Metabonomic Studies of Biochemical Changes in the Serum of Rats by Intratracheally Instilled TiO2 Nanoparticles
In vivo behavior of nanoparticles and interactions between nanoparticles and organisms are key components of nanotoxicology. In this study, the biochemical compositions of rat serum exposed to TiO2 nanoparticles (nano-TiO2) by intratracheal instillation at low (0.8 mg/kg), medium (4 mg/kg) and high doses (20 mg/kg) were investigated using 1H-NMR techniques with pattern recognition methods. Serum biochemical assays, as well as histopathological and transmission electron microscopy (TEM) examinations of tissues were performed. 1H-NMR spectra and pattern recognition analyses of nano-TiO2 treated animals showed increased serum levels of ketone bodies, choline, low density lipoprotein (LDL), alanine and GLU, and decreased levels of lactate, creatine and pyruvate. Clinical chemistry analyses of serum showed increased levels of lactate dehydrogenase, aspartate aminotransferase, and alkaline phosphatase, as well as increased levels of blood urea nitrogen and creatinine, indicating slight liver and kidney injury. Furthermore, TEM provided an analysis of particle-related structural changes of the lungs, liver and kidneys, and revealed that the localization of nanoparticles within cells induced apoptosis. The damage to the target organs was associated with the perturbation of energy metabolism. Serum 1H-NMR spectra, in combination with pattern recognition techniques, proved to be an efficient and simple metabonomic method to depict the metabolic changes produced by intratracheally-instilled nano-TiO2.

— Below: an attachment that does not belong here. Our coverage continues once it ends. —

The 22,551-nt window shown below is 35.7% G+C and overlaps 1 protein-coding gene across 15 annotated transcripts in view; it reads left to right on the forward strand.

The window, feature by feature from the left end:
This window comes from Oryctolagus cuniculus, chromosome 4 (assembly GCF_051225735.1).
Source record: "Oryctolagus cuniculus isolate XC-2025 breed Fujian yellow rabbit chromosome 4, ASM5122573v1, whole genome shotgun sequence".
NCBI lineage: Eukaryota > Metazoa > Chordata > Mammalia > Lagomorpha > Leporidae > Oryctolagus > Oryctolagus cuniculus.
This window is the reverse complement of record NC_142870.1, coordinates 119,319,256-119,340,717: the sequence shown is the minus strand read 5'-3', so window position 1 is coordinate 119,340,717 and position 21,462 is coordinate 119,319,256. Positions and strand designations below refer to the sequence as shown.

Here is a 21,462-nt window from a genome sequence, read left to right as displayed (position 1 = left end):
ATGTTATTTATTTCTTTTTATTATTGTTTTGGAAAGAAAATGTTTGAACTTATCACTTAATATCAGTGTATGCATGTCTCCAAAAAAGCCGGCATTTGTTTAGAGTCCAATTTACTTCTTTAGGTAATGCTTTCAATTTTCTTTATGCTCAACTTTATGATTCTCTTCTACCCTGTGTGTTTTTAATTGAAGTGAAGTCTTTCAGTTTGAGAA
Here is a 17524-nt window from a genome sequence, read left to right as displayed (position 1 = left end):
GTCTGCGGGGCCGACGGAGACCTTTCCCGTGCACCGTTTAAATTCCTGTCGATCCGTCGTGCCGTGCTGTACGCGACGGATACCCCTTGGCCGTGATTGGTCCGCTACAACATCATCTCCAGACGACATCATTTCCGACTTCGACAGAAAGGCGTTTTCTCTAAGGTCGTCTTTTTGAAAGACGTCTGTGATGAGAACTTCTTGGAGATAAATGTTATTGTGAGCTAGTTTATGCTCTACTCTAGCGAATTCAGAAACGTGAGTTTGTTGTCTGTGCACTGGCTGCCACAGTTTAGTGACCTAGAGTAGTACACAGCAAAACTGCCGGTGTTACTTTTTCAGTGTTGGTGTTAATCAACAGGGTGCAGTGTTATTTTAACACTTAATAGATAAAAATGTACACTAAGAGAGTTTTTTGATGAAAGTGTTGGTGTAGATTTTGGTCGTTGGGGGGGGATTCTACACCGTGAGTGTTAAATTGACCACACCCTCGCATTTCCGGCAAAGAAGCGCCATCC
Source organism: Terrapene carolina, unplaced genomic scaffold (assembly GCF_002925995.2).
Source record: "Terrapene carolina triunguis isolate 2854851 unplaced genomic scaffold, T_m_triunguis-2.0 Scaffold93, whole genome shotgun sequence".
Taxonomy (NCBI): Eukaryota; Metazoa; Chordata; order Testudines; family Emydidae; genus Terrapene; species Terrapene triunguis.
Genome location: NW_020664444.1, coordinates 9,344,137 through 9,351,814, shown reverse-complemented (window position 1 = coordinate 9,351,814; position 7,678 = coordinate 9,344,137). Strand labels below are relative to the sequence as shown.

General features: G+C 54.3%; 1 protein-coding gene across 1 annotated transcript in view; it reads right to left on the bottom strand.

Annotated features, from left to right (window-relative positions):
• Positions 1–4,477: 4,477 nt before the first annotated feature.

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Document Type: Research Article
Publication date: April 1, 2011
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